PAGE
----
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Marshall Fine

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Morgan Spurlock: Mr. Product Placement

Posted: 04/22/11 08:51 AM ET

The suit is by Ted Baker of London and Morgan Spurlock owns three copies: charcoal gray, nicely fitted, festooned with lavishly embroidered logos of his various sponsors.

Hyatt. Jet Blue. Pom Wonderful. Mini. Old Navy. Sheetz. Imagine Jeff Gordon gone corporate and you're almost there.

"This is actually Version 4.0," Spurlock says, sitting in a midtown Manhattan conference room. "We've got all 22 sponsors on there. I've got three of this version."

This is the official uniform - "the greatest suit ever made" - for Spurlock's new documentary, whose official title is Pom Wonderful Presents: The Greatest Movie Ever Sold. The Oscar-nominated Spurlock felt compelled to look at the world of product placement and branding, inspired while watching part of the second season of the short-lived hit series, Heroes.

"I was a huge fan of Heroes - Season One is one of the greatest ever," Spurlock. 40, says. "But Season Two went downhill - and then one night, Hayden Panettiere's father gives her a car and she says, 'Oh Dad - not the Nissan Rogue!' And I thought, I just saw a commercial in the middle of a show. It was an 'A-ha!' moment."

He and producing partner Jeremy Chilnick brainstormed the idea and decided to make a movie about the manipulative world of product placement - and finance it by selling product placements in their own movie, including the naming rights. Hence, the presence of juice company Pom Wonderful's name in the title.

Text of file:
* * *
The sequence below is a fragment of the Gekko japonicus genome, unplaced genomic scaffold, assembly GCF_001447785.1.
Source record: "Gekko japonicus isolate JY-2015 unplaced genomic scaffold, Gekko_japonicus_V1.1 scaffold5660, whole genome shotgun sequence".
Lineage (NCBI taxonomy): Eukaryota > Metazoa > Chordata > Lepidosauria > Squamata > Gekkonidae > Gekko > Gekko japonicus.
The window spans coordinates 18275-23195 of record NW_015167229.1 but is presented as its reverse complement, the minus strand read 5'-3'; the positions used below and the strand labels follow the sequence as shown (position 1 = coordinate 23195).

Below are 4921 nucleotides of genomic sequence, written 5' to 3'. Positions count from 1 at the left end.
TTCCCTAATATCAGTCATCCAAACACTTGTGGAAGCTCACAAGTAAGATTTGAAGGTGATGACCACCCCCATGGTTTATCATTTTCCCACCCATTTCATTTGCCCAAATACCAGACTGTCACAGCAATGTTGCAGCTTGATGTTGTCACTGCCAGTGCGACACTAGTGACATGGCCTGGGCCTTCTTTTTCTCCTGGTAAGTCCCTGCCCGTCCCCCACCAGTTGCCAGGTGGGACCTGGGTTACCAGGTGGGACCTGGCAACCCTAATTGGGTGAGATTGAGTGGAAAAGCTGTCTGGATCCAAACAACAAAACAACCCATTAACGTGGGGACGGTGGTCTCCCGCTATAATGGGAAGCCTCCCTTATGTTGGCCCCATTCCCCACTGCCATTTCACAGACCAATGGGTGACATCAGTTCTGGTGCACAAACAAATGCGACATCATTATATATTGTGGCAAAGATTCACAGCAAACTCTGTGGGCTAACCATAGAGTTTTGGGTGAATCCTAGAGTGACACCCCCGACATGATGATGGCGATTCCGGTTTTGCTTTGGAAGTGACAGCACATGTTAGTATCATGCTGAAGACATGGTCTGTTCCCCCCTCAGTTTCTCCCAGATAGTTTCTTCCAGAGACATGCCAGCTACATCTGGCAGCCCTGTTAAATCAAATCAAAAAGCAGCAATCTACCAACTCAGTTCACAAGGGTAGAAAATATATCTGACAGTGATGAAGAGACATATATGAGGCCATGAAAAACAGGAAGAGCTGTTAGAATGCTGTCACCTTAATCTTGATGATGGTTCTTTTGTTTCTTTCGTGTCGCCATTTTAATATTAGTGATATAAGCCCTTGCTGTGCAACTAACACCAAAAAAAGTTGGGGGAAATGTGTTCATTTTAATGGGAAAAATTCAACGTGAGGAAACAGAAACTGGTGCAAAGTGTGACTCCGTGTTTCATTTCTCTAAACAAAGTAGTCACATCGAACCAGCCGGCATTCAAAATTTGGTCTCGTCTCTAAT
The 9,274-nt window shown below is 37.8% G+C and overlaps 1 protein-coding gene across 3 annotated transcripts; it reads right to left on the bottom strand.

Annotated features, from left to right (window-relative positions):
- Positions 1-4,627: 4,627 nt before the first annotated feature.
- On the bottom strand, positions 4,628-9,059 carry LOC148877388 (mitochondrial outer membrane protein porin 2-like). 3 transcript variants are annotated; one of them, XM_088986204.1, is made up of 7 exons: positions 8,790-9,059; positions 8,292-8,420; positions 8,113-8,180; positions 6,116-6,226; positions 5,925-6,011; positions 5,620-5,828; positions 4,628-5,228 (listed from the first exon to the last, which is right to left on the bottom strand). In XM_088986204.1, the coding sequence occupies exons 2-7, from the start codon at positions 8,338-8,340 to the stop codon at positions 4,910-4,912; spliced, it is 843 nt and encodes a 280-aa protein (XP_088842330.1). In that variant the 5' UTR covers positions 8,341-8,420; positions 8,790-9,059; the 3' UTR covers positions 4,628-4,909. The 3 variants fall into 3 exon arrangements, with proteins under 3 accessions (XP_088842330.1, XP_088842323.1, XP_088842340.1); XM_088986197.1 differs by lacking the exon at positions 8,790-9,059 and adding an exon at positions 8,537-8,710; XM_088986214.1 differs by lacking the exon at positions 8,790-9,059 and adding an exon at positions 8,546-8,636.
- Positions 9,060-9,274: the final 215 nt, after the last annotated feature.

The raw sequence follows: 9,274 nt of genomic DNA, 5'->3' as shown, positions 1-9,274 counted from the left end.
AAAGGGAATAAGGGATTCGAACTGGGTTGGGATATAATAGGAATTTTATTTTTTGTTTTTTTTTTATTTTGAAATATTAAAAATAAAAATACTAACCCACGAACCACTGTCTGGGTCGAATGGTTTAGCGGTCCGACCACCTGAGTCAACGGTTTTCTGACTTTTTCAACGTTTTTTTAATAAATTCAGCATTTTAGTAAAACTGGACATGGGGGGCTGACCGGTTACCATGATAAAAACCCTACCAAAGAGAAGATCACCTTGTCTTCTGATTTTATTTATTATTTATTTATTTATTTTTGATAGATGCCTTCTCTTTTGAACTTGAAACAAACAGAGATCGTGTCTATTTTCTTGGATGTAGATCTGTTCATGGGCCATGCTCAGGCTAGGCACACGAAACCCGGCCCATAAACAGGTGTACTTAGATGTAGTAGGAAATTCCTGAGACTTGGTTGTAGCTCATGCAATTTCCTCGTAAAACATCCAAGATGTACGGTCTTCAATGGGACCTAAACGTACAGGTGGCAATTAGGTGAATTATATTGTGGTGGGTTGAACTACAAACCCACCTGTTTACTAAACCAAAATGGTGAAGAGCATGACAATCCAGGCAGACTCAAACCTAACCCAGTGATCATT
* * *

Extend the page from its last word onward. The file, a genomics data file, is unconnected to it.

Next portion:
(Spurlock and his production company just bought the naming rights to the city of Altoona, Pa. For the next 60 days, it will be known as Pom Wonderful Presents: The Greatest Movie Ever Sold, Pa.)

"Product placement isn't anything new," Spurlock says. "Jules Verne sold naming rights in his novel Around the World in 80 Days and Thomas Edison ran ads for his own companies in the background of the first motion pictures. When TV was created, it was supposed to be a box to sell stuff to people.

"I remember when I was 12 and I saw E.T. I loved M&Ms - but then I saw - what's that? Reese's Cups? In an M&M-sized candy? On the way home from the movie, I made my mom stop so I could buy some. So the same day I saw them they were in my home."

As he did research for his film, Spurlock set out to answer the question: Is there any place left where you don't see advertising brands or logos?

"Is anything still sacred?" he says.

Click here: This interview continues on my website.

 
 
 

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